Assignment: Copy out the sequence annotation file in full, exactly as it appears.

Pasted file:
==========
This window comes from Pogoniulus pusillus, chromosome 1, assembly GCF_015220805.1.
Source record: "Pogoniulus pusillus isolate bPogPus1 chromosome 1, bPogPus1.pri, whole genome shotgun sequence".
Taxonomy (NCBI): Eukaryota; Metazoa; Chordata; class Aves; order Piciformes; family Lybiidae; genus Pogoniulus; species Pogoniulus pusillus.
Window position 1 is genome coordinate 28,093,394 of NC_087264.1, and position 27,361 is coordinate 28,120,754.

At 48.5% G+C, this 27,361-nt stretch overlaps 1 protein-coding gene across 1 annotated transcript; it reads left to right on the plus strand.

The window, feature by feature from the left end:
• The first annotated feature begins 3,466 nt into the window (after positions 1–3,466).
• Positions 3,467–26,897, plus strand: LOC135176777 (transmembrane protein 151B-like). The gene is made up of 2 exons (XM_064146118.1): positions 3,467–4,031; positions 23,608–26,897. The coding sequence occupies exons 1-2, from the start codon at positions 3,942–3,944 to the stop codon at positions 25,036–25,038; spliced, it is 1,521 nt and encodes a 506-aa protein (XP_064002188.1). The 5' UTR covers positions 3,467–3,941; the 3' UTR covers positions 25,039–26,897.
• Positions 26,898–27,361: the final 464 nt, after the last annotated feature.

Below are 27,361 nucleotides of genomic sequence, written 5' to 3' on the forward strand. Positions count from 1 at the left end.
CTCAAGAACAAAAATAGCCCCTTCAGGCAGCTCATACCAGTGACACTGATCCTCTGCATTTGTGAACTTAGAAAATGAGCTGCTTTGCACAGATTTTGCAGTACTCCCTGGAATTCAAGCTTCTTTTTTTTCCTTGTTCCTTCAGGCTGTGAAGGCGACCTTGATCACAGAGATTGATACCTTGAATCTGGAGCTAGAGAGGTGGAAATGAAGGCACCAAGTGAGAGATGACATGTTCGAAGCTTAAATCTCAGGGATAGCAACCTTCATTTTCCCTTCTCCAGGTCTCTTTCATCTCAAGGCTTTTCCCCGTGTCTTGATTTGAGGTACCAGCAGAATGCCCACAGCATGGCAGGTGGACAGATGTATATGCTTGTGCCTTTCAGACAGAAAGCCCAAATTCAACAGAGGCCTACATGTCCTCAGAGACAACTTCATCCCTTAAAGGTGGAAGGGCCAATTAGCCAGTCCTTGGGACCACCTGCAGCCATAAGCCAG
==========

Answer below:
This window comes from Pogoniulus pusillus, chromosome 1, assembly GCF_015220805.1.
Source record: "Pogoniulus pusillus isolate bPogPus1 chromosome 1, bPogPus1.pri, whole genome shotgun sequence".
Taxonomy (NCBI): Eukaryota; Metazoa; Chordata; class Aves; order Piciformes; family Lybiidae; genus Pogoniulus; species Pogoniulus pusillus.
Window position 1 is genome coordinate 28,093,394 of NC_087264.1, and position 27,361 is coordinate 28,120,754.

At 48.5% G+C, this 27,361-nt stretch overlaps 1 protein-coding gene across 1 annotated transcript; it reads left to right on the plus strand.

The window, feature by feature from the left end:
• The first annotated feature begins 3,466 nt into the window (after positions 1–3,466).
• Positions 3,467–26,897, plus strand: LOC135176777 (transmembrane protein 151B-like). The gene is made up of 2 exons (XM_064146118.1): positions 3,467–4,031; positions 23,608–26,897. The coding sequence occupies exons 1-2, from the start codon at positions 3,942–3,944 to the stop codon at positions 25,036–25,038; spliced, it is 1,521 nt and encodes a 506-aa protein (XP_064002188.1). The 5' UTR covers positions 3,467–3,941; the 3' UTR covers positions 25,039–26,897.
• Positions 26,898–27,361: the final 464 nt, after the last annotated feature.

Below are 27,361 nucleotides of genomic sequence, written 5' to 3' on the forward strand. Positions count from 1 at the left end.
CTCAAGAACAAAAATAGCCCCTTCAGGCAGCTCATACCAGTGACACTGATCCTCTGCATTTGTGAACTTAGAAAATGAGCTGCTTTGCACAGATTTTGCAGTACTCCCTGGAATTCAAGCTTCTTTTTTTTCCTTGTTCCTTCAGGCTGTGAAGGCGACCTTGATCACAGAGATTGATACCTTGAATCTGGAGCTAGAGAGGTGGAAATGAAGGCACCAAGTGAGAGATGACATGTTCGAAGCTTAAATCTCAGGGATAGCAACCTTCATTTTCCCTTCTCCAGGTCTCTTTCATCTCAAGGCTTTTCCCCGTGTCTTGATTTGAGGTACCAGCAGAATGCCCACAGCATGGCAGGTGGACAGATGTATATGCTTGTGCCTTTCAGACAGAAAGCCCAAATTCAACAGAGGCCTACATGTCCTCAGAGACAACTTCATCCCTTAAAGGTGGAAGGGCCAATTAGCCAGTCCTTGGGACCACCTGCAGCCATAAGCCAG